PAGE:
It’s a potential dilemma for all club DJs – ought they conform to the wants of the audience or stand proud as the entertainment curators? Holland’s Laidback Luke (AKA Lucas van Scheppingen) always promises a good time, but he’s by no means a submissive song selector.
“I DJ 50 per cent for myself and 50 per cent for the crowd. My most important rule is that I’ll never play something that I really don’t like. If it’s the most popular track in the world and I don’t like it, I won’t play it,” he says.
This tenacious attitude might seem unusual for someone whose major duty is to keep the party in full swing. However, Luke explains his options are hardly limited. “Luckily I have a very wide taste in music. I can get super cheesy or I can get super underground. I’m very flexible in that sense.”
Indeed, Luke’s remix history is a clear depiction of his broad taste. He has remixed everyone from Daft Punk to BeyoncО, and recently he’s reworked chart-topping tunes by David Guetta and Robin Thicke. His fundamental DJing ethos prevails when it comes to remixing, too. “I have turned down remix assignments for a lot of money just because I wasn’t feeling the original track,” he says. “What I usually do is take the elements in the original that I like and then try to make it my own version. Sometimes, when there’s no elements in there that I like, I’ll just turn it down.”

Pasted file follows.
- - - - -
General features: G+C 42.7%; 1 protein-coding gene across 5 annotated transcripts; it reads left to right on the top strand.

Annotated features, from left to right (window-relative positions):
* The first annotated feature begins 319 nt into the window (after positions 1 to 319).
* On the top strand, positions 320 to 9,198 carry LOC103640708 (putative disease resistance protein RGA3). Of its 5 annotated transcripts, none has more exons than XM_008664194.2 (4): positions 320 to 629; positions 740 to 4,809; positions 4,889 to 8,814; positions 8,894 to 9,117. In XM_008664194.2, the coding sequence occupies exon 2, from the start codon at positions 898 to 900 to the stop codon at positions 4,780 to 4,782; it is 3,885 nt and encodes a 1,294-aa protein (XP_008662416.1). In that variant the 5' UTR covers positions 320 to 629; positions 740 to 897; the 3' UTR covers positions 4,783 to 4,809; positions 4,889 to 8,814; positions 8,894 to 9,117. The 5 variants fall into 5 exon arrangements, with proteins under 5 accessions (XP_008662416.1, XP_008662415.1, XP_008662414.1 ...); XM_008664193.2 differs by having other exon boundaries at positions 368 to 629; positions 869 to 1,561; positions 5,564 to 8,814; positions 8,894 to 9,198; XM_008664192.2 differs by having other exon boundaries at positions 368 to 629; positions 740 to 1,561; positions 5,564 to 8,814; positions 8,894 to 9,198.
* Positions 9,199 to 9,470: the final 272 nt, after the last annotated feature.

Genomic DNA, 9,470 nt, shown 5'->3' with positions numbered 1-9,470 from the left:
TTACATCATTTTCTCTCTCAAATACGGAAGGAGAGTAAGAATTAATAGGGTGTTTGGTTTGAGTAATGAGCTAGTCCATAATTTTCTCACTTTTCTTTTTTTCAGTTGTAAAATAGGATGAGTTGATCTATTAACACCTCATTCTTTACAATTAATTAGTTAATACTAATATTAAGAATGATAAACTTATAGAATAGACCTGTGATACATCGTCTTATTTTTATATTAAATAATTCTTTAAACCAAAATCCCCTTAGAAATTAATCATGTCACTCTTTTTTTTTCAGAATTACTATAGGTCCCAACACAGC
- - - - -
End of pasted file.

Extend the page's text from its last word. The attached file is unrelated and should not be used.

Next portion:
In addition to remixing and releasing original music, Luke has kept up a very busy touring schedule ever since the late ’90s. It’s no surprise to hear he doesn’t get much time off. “Basically the touring is non-stop. The most of a holiday I get every year is about a week. I really need to beg my people to get me a full week.”
Spending the majority of the year living between hotels, airports, truck stops and clubs high on debauchery means that ill health threatens to strike at any time. Luke explains how he manages to avoid this trap. “I don’t drink because I live like an athlete. I do kung fu on a high level so I basically train every day and I keep as healthy as possible.”
This is no joke – Luke has been practising Chinese martial arts for 13 years. He’s no chump either. “In 2013 I competed in the world championships in Hong Kong and I won a couple of medals as well.”
Indeed, you could compare committing your life to dance music with competing in a physically gruelling sport. Luke’s fitness is certainly an asset, allowing him to stay motivated through the endless late nights. “In my younger years I was getting drunk every night and locking myself up in the studio, not eating, having a lot of stress and it really burned me out at a certain point. Nowadays, I really take care of myself and through kung fu I keep energised and I diminish the stress that’s in my head.”
Maintaining bodily fitness is one thing but DJing every night of the week will inevitably become tedious. “You can have a five-star dinner every single night of your life but at a certain point even that kind of dinner will taste the same, just bland,” Luke says. His way to avoid repetitiveness? “I will never try to do the same combination of tracks. Basically if I played track ‘A’ with track ‘B’ the night before, [then] I’ll need to pick another track in between. I’m never allowed to do the same combo.”